It was difficult for me to grasp that this area was a mass of volcanoes upon volcanoes. We were perched on the inside rim of an extinct volcano – a collapsed caldera to be exact. Around us

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were the remnants of the stark volcano walls, with Lake Batur filling in the bottom of the caldera. The peaks of Batur and Abang were newer volcanoes that had sprung up inside the old volcano. I stared in awe. My mind wandered back to Greece, where eight months previously we had been staring in awe at the collapsed caldera around Santorini. These lands on opposite sides of the world were inexplicably connected by the same geological phenomenon that periodically and mercilessly unleashed its fury.

Our rooms were on two levels below the reception area and restaurant, and very happily, we had small balconies that faced that same gorgeous view as the terrace. We had a couple of hours to relax before we met for dinner, and we needed that downtime. We’d been asked to only take small daypack bags to the homestay the day before, so our big packs needed to repacked, and we also had to prepare for a sunrise hike the next day – which started at 2am. While our room was basic and comfortable, it had a peculiar smell that we couldn’t quite figure out. A bit later we heard a horrible squealing sound and on

watching the sunrise from mount baturwatching the sunrise from mount baturwatching the sunrise from mount batur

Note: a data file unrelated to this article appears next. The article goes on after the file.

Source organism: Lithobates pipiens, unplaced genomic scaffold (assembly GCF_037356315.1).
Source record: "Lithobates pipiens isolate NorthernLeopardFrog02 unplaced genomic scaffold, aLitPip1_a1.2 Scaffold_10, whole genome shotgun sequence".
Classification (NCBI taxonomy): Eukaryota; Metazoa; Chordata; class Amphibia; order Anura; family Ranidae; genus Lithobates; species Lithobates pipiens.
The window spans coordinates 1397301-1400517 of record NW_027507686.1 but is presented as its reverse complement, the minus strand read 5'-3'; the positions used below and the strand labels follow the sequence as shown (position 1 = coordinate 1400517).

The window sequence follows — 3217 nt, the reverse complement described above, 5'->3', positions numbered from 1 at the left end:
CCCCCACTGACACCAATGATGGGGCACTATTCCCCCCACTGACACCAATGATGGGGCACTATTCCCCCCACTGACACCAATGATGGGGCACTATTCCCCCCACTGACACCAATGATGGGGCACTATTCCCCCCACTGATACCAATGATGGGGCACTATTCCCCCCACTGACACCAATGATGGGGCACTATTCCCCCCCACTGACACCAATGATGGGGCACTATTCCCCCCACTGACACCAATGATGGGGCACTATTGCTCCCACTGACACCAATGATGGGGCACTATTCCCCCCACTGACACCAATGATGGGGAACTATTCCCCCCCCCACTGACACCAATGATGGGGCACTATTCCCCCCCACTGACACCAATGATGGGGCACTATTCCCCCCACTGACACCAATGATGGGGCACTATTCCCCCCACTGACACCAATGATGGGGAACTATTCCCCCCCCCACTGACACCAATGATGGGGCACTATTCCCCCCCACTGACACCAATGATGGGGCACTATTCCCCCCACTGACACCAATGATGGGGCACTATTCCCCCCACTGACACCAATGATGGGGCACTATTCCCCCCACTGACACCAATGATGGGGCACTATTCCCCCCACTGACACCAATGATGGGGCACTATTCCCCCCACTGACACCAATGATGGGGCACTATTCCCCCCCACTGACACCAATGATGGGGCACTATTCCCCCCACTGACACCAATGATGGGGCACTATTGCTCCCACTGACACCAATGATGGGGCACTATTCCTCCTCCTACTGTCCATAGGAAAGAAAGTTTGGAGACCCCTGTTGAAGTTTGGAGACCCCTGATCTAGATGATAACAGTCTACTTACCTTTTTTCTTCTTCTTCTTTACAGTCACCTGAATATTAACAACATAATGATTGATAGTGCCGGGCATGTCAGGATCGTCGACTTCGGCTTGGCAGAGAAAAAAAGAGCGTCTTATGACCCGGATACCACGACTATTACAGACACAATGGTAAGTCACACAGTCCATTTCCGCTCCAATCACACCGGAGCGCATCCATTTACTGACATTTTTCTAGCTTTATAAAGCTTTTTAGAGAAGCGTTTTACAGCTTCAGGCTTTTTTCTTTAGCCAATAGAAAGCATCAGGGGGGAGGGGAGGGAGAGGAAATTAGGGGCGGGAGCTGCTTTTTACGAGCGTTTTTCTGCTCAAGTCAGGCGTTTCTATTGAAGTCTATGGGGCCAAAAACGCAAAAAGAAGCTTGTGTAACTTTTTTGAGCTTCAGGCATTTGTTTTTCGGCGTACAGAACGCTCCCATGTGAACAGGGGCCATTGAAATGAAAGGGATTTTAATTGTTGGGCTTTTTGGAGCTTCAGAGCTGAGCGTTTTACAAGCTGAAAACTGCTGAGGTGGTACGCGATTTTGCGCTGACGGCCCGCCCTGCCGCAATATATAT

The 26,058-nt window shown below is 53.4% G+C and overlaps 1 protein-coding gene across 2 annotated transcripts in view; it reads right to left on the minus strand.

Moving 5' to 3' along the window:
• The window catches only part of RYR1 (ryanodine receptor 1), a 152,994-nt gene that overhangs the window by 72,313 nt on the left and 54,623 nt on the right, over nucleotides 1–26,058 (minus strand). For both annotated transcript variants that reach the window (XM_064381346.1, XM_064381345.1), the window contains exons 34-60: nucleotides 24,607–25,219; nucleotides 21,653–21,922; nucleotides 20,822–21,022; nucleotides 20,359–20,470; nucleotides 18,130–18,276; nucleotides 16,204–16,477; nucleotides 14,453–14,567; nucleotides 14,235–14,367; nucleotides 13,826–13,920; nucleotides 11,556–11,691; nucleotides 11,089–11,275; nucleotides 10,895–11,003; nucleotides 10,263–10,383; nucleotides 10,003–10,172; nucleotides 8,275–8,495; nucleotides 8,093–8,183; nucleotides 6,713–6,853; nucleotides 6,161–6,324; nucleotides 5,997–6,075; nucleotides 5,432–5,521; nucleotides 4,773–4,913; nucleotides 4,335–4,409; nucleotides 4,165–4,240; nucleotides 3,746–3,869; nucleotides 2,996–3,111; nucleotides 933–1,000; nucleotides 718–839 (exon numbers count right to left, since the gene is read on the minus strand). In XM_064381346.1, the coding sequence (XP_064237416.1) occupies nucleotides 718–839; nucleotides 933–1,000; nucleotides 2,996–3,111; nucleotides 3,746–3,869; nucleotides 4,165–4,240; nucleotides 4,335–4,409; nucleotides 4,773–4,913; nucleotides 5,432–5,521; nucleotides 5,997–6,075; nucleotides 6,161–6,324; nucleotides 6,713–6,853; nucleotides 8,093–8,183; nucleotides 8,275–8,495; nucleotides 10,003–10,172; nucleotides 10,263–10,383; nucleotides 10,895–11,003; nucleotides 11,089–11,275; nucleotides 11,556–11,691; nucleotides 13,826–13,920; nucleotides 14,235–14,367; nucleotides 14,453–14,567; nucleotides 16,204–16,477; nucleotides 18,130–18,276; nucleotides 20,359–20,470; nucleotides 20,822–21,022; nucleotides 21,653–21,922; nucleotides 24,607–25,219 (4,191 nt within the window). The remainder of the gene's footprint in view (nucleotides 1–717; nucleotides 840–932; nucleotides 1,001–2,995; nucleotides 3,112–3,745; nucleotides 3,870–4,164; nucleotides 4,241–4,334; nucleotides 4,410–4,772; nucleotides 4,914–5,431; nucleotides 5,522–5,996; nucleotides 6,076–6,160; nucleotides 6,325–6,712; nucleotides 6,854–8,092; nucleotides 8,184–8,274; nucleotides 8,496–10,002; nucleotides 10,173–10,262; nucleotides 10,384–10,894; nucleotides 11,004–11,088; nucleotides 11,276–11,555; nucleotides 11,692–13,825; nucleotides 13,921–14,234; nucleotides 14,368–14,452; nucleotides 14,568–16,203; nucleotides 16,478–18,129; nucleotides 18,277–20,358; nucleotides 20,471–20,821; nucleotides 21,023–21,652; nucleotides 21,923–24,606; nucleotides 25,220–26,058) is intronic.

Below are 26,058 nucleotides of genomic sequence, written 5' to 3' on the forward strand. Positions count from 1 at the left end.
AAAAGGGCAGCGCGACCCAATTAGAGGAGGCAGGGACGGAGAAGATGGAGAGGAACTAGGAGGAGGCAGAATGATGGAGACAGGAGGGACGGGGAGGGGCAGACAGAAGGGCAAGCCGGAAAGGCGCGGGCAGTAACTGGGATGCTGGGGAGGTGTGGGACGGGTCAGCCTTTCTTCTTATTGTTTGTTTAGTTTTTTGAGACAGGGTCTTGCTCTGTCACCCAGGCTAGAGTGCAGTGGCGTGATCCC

investigation, Andrew figured out that we were only slightly up the hill from a piggery! It was a truly hideous sound. Not having any knowledge of pigs, we could only hope that they would settle down and be quiet in the night.

Susi had booked us an early dinner at our hotel’s restaurant. The restaurant had a fabulous view too, but by the time we gathered at 6pm, the dusky sky was turning dark very rapidly. Andrew ordered nasi goreng sambal ijo (fried rice with green sambal) which was extremely delicious. And though my bihun goreng (fried vermicelli noodles) with chicken and egg was supposed to be a small light meal for an early night, the huge plate held a very solid portion of noodles! Susi had ordered a hot lemon tea, and the cold evening air had prompted a few of us to copy her order. It was a lovely soothing lemon tea, and the perfect antidote to the pile of noodles on my plate.